ENTRIES TAGGED "wikileaks"

Four short links: 23 January 2010

Four short links: 23 January 2010

Wikileaks Fundraising, Internet Censorship, Unfree as in Video, and Museums Online

  1. WikiLeaks Fundraising — PayPal has frozen WikiLeaks’ assets. Interesting: they need $600k/yr to run.
  2. The Great Australian Internet Blackout — online protest to raise awareness about the Great Firewall of Australia.
  3. HTML5 Video: Problems Ahead — YouTube and Vimeo won’t support a free codec (file format). The web is undeniably better for Mozilla having entered the browser market, and it would have been impossible for us to do so if there had been a multi-million-dollar licensing fee required for handling HTML, CSS, JavaScript or the like. It’s not just a matter of Mozilla licensing formats such as H.264 for browsers and their users: sites would have to license to distribute content.
  4. History of the World in 100 Objects (BBC) — a radio show, telling the history of humanity in 100 objects from the British Library. Exquisitely high quality commentary (available in original audio and in textual transcript), hi-resolution images, maps, timelines, and more. It’s growing day by day as episodes air, and shows how a quintessentially offline place like a museum can add to the online world.
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Four short links: 25 November 2009 Four short links: 25 November 2009

Four short links: 25 November 2009

Sexy HTTP Parser, 9/11 Pager Leaks, Open Source Science, GLAM and Newspapers

  1. http-parserThis is a parser for HTTP messages written in C. It parses both requests and responses. The parser is designed to be used in performance HTTP applications. It does not make any allocations, it does not buffer data, and it can be interrupted at anytime. It only requires about 128 bytes of data per message stream (in a web server that is per connection). Extremely sexy piece of coding. (via sungo on Twitter)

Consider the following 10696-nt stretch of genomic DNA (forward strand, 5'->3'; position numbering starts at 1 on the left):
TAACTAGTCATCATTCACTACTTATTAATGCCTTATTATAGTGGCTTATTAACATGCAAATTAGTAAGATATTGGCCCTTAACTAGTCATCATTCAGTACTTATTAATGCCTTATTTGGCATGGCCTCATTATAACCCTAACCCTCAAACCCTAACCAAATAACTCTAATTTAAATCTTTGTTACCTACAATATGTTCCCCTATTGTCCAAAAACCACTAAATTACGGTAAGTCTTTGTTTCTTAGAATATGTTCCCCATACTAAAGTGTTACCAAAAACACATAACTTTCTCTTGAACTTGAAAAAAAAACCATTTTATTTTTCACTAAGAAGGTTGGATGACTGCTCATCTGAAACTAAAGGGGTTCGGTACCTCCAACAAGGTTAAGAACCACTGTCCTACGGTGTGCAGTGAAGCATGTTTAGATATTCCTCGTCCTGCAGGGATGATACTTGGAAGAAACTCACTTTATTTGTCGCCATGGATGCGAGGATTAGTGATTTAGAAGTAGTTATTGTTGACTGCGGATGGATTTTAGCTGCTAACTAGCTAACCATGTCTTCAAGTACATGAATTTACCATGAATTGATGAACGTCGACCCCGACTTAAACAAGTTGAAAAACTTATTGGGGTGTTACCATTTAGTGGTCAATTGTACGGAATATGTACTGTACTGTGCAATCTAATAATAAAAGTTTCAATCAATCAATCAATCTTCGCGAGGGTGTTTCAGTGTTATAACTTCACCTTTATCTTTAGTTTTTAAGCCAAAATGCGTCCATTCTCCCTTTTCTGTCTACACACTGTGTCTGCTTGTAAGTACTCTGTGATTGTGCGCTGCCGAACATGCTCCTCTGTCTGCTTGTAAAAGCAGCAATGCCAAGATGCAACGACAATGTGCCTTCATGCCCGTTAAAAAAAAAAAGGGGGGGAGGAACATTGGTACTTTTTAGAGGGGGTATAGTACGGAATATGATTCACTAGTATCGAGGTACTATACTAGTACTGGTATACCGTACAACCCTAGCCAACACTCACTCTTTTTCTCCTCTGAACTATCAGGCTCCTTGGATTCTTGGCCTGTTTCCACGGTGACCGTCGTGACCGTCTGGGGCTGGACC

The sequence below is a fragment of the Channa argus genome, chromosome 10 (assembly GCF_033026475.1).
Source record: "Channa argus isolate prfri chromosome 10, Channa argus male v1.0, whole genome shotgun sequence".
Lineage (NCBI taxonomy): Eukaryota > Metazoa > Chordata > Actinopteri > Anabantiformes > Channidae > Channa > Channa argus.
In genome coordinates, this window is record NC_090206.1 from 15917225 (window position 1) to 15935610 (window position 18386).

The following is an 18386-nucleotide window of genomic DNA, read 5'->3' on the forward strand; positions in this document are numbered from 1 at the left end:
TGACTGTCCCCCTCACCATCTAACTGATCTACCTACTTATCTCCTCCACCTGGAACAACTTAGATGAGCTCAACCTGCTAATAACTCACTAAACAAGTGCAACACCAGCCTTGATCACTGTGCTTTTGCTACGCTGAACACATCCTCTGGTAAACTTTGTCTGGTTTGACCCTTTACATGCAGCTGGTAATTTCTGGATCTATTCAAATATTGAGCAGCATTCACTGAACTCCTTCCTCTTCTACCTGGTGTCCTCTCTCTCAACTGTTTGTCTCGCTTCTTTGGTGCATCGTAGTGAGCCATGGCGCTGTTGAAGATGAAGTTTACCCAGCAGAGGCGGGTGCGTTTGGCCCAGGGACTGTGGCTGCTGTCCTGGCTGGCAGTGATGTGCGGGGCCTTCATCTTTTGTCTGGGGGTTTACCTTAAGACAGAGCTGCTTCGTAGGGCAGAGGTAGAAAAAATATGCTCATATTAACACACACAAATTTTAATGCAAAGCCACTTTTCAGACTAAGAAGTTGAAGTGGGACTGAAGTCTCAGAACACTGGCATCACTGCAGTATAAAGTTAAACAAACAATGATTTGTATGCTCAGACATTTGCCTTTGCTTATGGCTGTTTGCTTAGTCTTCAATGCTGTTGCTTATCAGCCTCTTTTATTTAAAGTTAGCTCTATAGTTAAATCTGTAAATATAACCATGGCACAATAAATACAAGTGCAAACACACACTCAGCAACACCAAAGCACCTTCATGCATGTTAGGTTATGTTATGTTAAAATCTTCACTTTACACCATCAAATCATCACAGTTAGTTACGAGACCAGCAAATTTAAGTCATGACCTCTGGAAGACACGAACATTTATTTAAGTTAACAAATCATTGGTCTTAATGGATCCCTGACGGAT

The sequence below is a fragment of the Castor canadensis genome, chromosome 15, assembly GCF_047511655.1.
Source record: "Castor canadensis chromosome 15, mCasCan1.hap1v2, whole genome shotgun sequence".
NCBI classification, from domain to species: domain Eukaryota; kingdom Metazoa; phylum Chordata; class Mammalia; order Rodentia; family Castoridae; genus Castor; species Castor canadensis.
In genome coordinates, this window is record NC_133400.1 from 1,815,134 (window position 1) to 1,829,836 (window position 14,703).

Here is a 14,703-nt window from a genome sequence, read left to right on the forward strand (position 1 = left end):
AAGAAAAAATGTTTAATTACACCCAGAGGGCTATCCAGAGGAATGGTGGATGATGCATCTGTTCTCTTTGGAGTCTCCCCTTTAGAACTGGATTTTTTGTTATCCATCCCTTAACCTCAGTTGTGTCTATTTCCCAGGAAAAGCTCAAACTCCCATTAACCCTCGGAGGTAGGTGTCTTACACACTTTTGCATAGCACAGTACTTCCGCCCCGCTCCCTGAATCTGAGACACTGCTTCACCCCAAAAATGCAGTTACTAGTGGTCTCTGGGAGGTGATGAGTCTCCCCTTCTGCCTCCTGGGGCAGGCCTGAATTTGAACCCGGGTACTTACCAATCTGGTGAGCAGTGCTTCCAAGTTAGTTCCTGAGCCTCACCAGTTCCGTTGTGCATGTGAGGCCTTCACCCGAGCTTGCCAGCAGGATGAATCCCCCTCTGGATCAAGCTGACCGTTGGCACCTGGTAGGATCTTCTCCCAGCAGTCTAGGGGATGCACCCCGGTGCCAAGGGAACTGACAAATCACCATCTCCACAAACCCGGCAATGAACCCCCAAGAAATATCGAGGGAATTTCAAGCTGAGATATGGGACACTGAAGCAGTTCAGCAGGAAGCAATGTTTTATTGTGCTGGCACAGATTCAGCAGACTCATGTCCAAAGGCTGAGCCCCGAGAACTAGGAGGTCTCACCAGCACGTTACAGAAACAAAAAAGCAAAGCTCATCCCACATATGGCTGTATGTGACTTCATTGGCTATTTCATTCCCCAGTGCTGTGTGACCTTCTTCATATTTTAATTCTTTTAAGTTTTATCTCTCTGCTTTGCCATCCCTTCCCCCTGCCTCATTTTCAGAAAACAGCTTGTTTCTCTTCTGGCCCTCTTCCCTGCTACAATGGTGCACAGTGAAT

2. Wikileaks to Release 9/11 Pager Intercepts — they’re trickling the half-million messages out in simulated real time. The archive is a completely objective record of the defining moment of our time. We hope that its revelation will lead to a more nuanced understanding of the event and its tragic consequences. (via cshirky on Twitter)
  3. Promoting Open Source Science — interesting interview with an open science practitioner, but also notable for what it is: he was interviewed and released the text of the interview himself because his responses had been abridged in the printed version. (via suze on Twitter)
  4. Copyright, Findability, and Other Ideas from NDF (Julie Starr) — a newspaper industry guru attended the National Digital Forum where Galleries, Libraries, Archives, and Museums talk about their digital issues, where she discovered that newspapers and GLAMs have a lot in common. We can build beautiful, rich websites till the cows come home but they’re no good to anyone if people can’t easily find all that lovely content lurking beneath the homepage. That’s as true for news websites as it is for cultural archives and exhibitions, and it’s a topic that arose often in conversation at the NDF conference. I’ve been cooling on destination websites for a while. You need to have a destination website, of course, but you need even more to have your content out where your audience is so they can trip over it often and usefully.
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